• Re-emphasising the task your hero has been called to perform and why it is important.
  • Ensure you have fully developed your protagonist and that your readers will be invested in them.
  • Show your hero finally leaving their ordinary world behind and what it means to them.
The Hero's Journey - The Descent - Photo by Jamie Street on Unsplash

Act 2: Descent and Initiation

The hero enters an unfamiliar world where they encounter new friends and enemies and overcome various trials and challenges. Act 2 should make up 50% of your story (from 25%-75%).

Stage 6: Test, Allies, Enemies

In Act 2, your plot really gets going. From the first moments of stage 6, your hero will face challenges that test their new resolve or abilities. While the mentor has given them a good starting point, your hero still has a lot to learn, and your protagonist will need to learn to rely on the assistance of friends and allies they meet along the way.

Both the hero and the reader should have doubts about their ability to succeed against the overwhelming odds stacked against them. The rules of the outside world are different to where they came from, which makes stage 6 the perfect time for additional character development. The hero and their allies will react to the stresses of challenges in different ways and doubt their abilities or suitability for the task in front of them.

Stage 6 will make up a huge portion of Act 2. It’s when you’ll introduce the majority of your new characters and introduce any additional stakes. You’ll need to develop any allies or enemies and how they react with your hero. Don’t be afraid to play with loyalties – just like your hero, the circumstances of friends and foes can change. Just because your characters are on this journey together, doesn’t mean their motivations are aligned. Each will have had their personal reasons to heed their own call of adventure.

Stage 6 should include:

  • Introduce foes and challenges to highlight the danger of this new world.
  • Make sure you develop deep and compelling allies and enemies.
  • Your hero and their allies should face a series of tests or challenges.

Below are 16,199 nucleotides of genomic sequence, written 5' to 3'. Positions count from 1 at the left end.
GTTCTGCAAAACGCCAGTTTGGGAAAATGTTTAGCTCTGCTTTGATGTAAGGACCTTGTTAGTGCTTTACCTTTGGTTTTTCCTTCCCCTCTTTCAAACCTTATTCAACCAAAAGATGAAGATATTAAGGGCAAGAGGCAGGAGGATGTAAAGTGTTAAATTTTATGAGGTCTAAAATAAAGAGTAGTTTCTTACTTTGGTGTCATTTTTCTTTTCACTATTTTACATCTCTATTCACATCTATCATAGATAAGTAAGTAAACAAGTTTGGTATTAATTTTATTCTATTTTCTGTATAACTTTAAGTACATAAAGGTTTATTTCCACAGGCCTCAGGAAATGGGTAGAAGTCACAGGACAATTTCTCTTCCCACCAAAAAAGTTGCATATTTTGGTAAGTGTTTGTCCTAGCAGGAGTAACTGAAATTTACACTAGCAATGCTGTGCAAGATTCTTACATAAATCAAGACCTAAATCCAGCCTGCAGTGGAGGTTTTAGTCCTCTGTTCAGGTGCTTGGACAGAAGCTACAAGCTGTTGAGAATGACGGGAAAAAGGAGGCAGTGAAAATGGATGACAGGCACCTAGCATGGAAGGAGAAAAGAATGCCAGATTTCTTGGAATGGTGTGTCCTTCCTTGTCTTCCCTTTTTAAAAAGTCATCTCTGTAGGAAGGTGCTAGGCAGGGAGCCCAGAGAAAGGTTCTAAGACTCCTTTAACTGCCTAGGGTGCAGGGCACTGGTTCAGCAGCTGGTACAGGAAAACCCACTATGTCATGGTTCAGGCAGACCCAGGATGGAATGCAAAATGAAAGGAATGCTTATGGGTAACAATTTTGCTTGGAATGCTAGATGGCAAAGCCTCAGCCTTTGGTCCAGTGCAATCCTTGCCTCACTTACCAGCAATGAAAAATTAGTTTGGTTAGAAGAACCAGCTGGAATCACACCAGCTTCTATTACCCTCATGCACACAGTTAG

• Don’t be afraid to kill characters off.
  • Develop your hero’s character further by showing their doubts and any disagreements they may have with their allies. Show how they work as a group, and whether anyone has any doubts about the righteousness of their quest.

Stage 7: Approach to the Inmost Cave

After the build-up of stage 6, stage 7 is the calm before the storm. After all the world and character building of the trials and challenges that have come before, your hero finally has their goal in sight.

A lot of stage 7 will be about preparation. Your hero and their allies know how to reach their goal, and now they need to rest and gather any necessary supplies, information, or last-minute knowledge. If allies and enemies have come, gone, or switched allegiances in the previous stage, this is the point where the final team is in place. These are the characters who will be with your hero largely until the end.

By the end of stage 7, your hero and their team must be prepared to face what comes next. It’s also a good time to reintroduce the mentor if applicable to provide some much-needed morale boost for the group. Any lingering doubts your protagonist has about their ability to complete their quest must be overcome with a reaffirmation of their commitment to the call of adventure.

Stage 7 should include:

  • Moments of character development and growth between your protagonist and their remaining allies.
  • Make a plan and gather the necessary supplies and knowledge to ensure success in your hero’s quest.